Let’s take another look, however, at the hypothesis, using a different type of measurement. We will consider the composition of the House of Representatives, specifically examining partisan divisions by state. Do blue states elect Republican representatives, and vice versa? In a polarized nation, this would probably not be the case.

Here is a map of a House with a Republican majority:

Map of 108th House of Representatives

This House was the result of 2002 congressional elections. Republicans had done well in the wake of 9/11, and they had a 232-201 majority.

In the map there are relatively few states with 80-100% of representatives from one party. Blue states elect Republicans; red states elect Democrats. Moreover; for some states (e.g. Delaware, the Dakotas) it is mathematically impossible to be less than 100% Democratic or Republican.

Here is the House today:

Map of 111th House of Representatives

This is a fascinating map in that it almost perfectly matches the 2008 electoral college. One sees the Republican corridor of strength in the South and Mountain West. Most of the map is blue since Democrats have a 255-178 majority, the result of two previous Democratic landslides.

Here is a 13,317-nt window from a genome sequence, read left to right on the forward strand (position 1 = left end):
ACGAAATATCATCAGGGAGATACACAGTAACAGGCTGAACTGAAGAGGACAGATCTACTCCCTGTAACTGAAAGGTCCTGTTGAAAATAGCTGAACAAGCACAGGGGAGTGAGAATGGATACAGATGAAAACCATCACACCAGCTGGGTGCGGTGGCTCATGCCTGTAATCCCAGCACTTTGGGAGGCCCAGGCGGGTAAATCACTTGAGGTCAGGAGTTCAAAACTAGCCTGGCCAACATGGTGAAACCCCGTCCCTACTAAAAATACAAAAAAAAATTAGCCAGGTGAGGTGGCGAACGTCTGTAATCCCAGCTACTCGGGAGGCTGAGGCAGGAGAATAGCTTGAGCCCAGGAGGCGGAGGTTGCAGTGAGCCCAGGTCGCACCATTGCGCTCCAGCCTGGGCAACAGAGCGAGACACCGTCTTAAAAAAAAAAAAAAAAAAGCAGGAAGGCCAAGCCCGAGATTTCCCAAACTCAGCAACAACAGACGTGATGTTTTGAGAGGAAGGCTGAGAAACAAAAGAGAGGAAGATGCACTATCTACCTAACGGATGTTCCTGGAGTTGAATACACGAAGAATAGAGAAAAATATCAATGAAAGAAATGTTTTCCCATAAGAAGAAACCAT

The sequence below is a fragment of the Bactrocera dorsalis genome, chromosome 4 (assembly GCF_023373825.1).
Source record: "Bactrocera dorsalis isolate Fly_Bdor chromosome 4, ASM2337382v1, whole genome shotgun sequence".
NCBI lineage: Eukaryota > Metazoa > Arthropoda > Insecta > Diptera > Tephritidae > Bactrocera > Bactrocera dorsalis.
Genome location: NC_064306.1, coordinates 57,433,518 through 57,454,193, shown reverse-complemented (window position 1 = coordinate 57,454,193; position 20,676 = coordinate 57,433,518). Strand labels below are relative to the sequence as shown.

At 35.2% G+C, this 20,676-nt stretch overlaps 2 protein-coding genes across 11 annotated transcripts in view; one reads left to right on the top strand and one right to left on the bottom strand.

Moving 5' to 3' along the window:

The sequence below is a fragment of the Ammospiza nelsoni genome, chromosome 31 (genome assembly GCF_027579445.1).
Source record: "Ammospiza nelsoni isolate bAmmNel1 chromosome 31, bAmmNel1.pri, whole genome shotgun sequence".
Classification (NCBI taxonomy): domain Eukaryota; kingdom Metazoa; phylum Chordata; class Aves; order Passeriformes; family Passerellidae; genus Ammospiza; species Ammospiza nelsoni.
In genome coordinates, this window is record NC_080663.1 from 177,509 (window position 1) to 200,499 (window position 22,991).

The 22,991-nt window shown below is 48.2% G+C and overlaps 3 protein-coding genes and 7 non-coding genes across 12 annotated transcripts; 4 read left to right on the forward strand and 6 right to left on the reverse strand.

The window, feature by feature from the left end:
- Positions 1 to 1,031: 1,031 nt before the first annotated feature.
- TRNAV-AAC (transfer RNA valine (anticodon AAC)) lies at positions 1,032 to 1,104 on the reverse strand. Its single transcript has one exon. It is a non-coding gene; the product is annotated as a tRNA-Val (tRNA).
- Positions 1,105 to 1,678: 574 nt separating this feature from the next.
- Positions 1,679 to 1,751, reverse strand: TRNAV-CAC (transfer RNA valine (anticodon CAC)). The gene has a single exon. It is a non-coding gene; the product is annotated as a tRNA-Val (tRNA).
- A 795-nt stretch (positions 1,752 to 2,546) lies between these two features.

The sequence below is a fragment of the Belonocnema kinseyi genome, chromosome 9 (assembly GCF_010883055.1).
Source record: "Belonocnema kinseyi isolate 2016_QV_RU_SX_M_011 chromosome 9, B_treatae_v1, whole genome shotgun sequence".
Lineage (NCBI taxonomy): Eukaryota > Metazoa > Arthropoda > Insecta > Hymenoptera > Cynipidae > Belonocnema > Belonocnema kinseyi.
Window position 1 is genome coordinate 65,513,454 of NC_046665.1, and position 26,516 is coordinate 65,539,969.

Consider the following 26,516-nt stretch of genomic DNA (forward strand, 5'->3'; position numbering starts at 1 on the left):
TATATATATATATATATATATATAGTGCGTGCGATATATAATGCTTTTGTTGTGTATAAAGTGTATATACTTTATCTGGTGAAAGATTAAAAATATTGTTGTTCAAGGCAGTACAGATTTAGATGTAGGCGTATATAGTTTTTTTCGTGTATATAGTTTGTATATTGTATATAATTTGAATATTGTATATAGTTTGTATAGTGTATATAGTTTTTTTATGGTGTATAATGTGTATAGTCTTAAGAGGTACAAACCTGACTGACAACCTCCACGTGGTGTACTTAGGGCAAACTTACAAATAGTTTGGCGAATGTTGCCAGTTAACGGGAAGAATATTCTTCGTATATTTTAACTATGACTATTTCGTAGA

Let’s move back several decades:

Map of 88th House of Representatives

The date is 1960; President John Kennedy has just been elected. Democrats hold a 258-177 majority, almost identical to that today.

There are a lot more “one-party states” compared to the current map. Sectional division is far more pronounced; there is a line between North and South that simply does not exist in today’s House. In 1960 – especially in the still-standing Solid South – blue states generally did not elect Republicans, and vice versa.

Polarization grows even worse if one goes back further. Here is 2002, once again:

Map of 108th House of Representatives

Here is 1894:

Map of 54th House of Representatives

Republicans have just won 130(!) seats. They hold a 254 to 93 majority.

In this incredible map, there are only six states with congressional delegations less than 80-100% from one party. In it one can literally trace the battlefields of the Civil War.

This is real polarization, the results of a nation so divided it had literally torn itself in two. This is the type of polarization that results from scars so deep that they took more than a century to heal.